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When they do, a city’s population loss is reversed rather quickly as immigrants move in to capture the openings left by departing residents. A 2003 Brookings Institution study found that five of six metropolitan areas, including New York, with the biggest exodus of residents in the 1990s also had the largest influx of foreigners. By contrast, Rust Belt cities such as Detroit have experienced only outflows since the 1960s.
Why? New Yorkers were mostly leaving for greener pastures elsewhere, while Detroit’s residents are mostly fleeing to escape a lack of opportunities.
Kaufman argues that a relevant experience for Detroit and Baltimore isn’t in New York, but in Israel’s development-town experiment in the 1950s and 1960s. The Israeli government tried to settle newcomers from North Africa, Yemen and Romania in Galilee and the southern part of the country to ease crowding in the cities and coastal regions. It offered big incentives to the new residents in hopes that they would stay and flourish. But the efforts mostly didn’t pan out, and the immigrants left to join their communities elsewhere.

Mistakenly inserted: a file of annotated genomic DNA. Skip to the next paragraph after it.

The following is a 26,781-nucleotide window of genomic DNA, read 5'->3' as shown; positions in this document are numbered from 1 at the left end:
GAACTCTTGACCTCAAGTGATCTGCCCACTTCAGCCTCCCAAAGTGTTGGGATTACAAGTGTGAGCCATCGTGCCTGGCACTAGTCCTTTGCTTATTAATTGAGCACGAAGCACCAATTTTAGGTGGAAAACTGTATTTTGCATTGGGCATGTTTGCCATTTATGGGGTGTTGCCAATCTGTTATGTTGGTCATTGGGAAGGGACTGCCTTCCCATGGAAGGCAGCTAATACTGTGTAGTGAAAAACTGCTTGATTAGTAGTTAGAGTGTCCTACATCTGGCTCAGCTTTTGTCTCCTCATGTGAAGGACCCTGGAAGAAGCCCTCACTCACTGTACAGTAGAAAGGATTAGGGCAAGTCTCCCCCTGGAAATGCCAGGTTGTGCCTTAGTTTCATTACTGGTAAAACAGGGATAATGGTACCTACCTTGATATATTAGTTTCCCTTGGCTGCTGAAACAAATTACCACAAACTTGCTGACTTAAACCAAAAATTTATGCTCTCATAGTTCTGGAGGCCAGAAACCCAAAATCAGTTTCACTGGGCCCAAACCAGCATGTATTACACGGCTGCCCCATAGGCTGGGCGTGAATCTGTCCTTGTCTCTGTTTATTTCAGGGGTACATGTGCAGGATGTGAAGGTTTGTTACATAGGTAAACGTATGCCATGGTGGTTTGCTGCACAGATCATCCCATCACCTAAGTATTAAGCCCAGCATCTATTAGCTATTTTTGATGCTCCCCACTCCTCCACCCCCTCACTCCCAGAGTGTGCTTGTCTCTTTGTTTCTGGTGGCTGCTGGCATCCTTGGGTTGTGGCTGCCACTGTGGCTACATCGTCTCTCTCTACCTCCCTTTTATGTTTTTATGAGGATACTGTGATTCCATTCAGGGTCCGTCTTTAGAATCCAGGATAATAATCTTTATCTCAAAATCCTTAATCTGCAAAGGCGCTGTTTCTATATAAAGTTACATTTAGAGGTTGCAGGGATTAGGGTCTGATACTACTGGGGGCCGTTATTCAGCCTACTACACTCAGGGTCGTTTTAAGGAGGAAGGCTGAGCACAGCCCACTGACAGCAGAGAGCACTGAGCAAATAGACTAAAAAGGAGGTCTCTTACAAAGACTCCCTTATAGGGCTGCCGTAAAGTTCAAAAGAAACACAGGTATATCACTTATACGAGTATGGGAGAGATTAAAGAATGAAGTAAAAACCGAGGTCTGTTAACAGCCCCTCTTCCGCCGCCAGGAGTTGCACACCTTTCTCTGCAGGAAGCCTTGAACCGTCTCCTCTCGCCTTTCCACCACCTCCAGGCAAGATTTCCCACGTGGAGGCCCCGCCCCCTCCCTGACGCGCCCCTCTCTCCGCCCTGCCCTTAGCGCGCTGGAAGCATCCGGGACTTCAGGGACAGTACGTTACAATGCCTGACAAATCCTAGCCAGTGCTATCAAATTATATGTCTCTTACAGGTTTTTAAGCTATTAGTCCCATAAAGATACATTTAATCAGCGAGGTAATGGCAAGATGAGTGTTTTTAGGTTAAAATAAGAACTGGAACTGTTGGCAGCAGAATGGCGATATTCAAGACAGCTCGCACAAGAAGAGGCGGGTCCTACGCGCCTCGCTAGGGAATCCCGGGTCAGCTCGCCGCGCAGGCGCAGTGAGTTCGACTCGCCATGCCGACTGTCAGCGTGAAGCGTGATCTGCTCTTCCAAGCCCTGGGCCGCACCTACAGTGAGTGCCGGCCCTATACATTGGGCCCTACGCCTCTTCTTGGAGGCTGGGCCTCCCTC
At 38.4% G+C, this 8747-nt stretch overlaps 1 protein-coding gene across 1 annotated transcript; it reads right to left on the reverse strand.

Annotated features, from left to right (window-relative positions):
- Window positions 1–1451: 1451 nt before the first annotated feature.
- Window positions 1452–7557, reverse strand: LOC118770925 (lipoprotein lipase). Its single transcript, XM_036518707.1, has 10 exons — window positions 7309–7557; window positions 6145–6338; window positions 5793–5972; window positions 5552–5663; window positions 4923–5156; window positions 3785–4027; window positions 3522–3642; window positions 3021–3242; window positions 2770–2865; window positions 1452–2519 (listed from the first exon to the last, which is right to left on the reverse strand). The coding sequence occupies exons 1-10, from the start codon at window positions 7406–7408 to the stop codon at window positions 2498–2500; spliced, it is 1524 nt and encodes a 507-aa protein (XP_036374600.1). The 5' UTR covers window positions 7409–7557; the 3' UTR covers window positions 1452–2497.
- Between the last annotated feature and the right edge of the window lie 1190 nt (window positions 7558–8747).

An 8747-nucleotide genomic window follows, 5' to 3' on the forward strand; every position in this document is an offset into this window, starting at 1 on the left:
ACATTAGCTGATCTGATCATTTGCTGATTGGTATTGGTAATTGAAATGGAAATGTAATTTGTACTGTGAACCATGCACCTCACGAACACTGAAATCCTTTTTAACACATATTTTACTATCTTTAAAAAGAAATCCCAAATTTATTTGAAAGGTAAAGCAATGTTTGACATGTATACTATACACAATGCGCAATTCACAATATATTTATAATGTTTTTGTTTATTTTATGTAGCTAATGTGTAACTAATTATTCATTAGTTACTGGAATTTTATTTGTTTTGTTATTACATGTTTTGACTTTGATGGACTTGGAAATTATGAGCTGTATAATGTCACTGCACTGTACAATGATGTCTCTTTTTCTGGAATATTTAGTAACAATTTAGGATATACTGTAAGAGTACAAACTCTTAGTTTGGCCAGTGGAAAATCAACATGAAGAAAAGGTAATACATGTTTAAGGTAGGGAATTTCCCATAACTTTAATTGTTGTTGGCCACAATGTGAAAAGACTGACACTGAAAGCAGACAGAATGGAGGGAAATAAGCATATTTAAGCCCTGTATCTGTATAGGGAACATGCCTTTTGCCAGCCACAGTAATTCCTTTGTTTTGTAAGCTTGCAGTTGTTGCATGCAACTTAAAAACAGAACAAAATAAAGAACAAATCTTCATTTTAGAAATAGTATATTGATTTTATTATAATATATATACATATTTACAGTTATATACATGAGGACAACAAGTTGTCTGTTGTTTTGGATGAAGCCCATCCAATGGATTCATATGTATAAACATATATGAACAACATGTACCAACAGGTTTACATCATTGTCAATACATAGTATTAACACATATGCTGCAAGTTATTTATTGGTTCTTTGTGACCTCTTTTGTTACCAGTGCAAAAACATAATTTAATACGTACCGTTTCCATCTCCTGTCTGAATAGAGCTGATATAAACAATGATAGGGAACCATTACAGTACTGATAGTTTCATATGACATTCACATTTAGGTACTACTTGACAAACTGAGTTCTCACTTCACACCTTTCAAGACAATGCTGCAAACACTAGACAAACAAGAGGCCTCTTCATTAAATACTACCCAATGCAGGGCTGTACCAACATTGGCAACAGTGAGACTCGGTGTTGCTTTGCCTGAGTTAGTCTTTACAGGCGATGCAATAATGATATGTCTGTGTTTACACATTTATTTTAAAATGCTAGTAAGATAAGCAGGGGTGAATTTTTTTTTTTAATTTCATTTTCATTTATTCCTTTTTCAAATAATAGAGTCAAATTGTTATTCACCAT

It turns out, immigrants aren’t pioneers whose survival depends on conquering an inhospitable frontier. Yes, they can put up with far greater hardship than the native-born, but they aren’t clueless ingenues who are easily seduced. They have word- of-mouth networks that alert them to places that offer them the best economic and social fit, making it difficult to plunk them anywhere and expect results.
So what should Detroit, Baltimore, and other struggling cities do to become more attractive to immigrants? Offer them a decent quality of life at an affordable price. This means improving schools, tackling crime, creating an entrepreneur- friendly climate and keeping taxes reasonable.
In short, fix the economic engine first.
originally appeared in Bloomberg View.